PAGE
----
Why focus on repositioning historic buildings versus ground-up construction?
We have had some great success with historic buildings. Our focus is really on adaptive reuse. Our view is that the greatest impact we can have is doing value-add adaptive reuse. By their nature, these buildings are in great locations. We can have a bigger impact because it does take a skillset that’s different than ground-up, and we can do better for our investors by doing adaptive reuse than we can doing ground-up.
Rising Realty is investing in cities like Denver, Salt Lake City and Seattle. What’s the appeal of investments outside Los Angeles?
The nine markets we’re in, the reason we’re in them is they all have a strong millennial population. They all have a younger population which is bigger than the baby boomers. They have great university and college systems, so you’re having very smart, educated workers. You have investment on the public side as well as the private side ... and there is a strong conservation bent in all of these markets.
What kind of rewards do these markets offer?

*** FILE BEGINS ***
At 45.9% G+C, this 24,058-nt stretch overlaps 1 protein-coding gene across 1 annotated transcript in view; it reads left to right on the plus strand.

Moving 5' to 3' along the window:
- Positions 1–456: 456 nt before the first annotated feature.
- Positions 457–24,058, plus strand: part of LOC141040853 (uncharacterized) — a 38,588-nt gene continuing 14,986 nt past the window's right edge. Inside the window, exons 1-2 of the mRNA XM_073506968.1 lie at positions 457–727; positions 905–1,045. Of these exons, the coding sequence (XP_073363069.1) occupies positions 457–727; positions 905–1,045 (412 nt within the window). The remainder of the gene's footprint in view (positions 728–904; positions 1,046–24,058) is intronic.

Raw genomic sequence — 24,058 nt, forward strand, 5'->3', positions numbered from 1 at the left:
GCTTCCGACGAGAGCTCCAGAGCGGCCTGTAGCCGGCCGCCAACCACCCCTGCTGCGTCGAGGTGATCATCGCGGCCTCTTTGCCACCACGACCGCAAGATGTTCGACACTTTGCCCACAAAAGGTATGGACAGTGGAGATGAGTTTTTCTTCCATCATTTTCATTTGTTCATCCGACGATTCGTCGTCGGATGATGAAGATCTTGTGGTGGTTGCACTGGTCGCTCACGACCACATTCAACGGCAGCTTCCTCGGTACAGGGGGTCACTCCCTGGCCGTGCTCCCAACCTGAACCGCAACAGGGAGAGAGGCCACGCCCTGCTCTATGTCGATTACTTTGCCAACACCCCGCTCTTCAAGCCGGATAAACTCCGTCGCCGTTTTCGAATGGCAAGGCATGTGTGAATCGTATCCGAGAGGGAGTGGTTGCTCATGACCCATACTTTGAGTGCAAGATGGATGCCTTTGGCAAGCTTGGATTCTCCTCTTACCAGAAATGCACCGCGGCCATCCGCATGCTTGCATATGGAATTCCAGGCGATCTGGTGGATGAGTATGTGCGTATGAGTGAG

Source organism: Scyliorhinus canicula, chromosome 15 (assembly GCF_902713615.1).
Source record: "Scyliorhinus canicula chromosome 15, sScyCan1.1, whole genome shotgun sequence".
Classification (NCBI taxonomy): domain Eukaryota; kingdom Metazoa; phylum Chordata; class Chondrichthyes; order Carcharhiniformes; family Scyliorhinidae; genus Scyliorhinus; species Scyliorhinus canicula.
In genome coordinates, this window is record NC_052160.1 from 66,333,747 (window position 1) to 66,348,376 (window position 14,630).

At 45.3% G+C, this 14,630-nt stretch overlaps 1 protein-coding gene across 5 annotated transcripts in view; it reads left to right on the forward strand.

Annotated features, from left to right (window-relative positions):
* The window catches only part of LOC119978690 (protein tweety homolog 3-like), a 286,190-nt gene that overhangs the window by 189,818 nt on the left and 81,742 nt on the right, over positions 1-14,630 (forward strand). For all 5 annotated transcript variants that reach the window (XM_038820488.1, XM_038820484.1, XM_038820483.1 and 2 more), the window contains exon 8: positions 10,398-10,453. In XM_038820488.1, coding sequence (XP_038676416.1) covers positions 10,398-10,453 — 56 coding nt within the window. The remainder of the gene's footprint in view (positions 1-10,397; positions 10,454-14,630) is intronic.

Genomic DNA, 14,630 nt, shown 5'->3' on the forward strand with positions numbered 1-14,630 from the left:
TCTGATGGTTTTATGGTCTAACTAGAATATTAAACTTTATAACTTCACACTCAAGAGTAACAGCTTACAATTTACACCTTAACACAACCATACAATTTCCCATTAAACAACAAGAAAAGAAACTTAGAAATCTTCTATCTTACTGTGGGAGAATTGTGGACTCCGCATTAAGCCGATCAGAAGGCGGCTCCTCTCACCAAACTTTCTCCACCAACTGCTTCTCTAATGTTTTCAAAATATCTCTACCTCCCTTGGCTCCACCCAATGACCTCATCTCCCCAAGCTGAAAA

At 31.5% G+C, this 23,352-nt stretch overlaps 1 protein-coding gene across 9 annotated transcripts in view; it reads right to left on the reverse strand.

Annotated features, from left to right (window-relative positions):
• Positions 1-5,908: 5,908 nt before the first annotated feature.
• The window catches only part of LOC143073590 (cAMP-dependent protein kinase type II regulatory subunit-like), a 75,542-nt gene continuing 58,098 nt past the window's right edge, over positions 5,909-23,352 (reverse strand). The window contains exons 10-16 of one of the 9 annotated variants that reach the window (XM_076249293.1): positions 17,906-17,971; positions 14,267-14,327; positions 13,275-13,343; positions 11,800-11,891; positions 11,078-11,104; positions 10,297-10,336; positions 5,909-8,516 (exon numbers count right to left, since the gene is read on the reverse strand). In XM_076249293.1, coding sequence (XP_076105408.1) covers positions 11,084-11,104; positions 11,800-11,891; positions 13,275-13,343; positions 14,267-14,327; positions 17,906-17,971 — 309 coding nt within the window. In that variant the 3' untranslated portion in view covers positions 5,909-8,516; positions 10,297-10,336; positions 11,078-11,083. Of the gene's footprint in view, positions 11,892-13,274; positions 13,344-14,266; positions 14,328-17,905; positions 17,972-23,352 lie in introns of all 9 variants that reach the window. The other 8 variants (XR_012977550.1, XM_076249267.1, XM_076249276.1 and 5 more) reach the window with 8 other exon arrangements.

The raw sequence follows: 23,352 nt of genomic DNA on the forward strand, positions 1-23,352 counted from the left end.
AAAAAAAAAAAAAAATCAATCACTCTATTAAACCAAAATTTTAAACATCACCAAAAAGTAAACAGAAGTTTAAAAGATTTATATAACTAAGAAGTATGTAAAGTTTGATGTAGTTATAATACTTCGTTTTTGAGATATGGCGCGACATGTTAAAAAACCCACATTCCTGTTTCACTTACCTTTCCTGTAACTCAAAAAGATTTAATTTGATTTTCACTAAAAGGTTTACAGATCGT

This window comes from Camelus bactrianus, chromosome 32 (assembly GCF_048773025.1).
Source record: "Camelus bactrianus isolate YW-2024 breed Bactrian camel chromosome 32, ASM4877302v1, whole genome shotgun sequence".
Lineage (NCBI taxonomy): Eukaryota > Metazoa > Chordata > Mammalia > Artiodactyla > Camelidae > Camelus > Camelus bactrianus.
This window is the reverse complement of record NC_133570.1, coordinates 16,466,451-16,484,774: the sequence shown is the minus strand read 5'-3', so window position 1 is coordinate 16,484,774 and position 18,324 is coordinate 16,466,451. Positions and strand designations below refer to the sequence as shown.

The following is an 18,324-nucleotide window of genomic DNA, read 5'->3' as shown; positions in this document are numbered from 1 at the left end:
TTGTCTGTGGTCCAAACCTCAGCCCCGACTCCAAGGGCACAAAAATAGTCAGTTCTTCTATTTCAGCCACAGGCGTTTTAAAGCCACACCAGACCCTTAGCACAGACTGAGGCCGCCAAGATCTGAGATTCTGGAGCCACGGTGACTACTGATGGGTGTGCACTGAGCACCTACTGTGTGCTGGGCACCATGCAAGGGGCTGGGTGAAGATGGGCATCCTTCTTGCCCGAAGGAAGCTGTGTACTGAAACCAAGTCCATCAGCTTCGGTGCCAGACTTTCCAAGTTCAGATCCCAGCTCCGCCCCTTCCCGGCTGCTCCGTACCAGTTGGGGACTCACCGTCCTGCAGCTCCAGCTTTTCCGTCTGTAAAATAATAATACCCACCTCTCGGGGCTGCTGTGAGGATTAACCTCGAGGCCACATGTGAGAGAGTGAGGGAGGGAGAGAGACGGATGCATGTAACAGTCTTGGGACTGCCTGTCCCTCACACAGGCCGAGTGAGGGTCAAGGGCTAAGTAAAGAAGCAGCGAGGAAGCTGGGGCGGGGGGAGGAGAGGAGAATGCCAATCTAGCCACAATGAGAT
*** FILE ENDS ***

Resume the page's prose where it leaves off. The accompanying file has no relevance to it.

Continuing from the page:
As we grow from a small, local operator into more of a regional operator, we think these nine markets are the ones that have the most growth. If you look historically over the last 15 years, investment in real estate in the western U.S. is about 15% higher in global returns than in the Eastern U.S.
Have concerns of a potential recession altered the way you do business?
Trees don’t grow to the sky. This too shall end. The best way to get through a slowdown or a recession is not to be overleveraged — to make sure all of our projects can sustain a slowdown in leasing or a reduction in our occupancy. Having said that, there is nothing that I can point to right now that is such a canary in the coal mine that I think a recession is coming. We see some good buying opportunities. They are less and less. We think that, if there is a hiccup, that might provide more opportunity for us.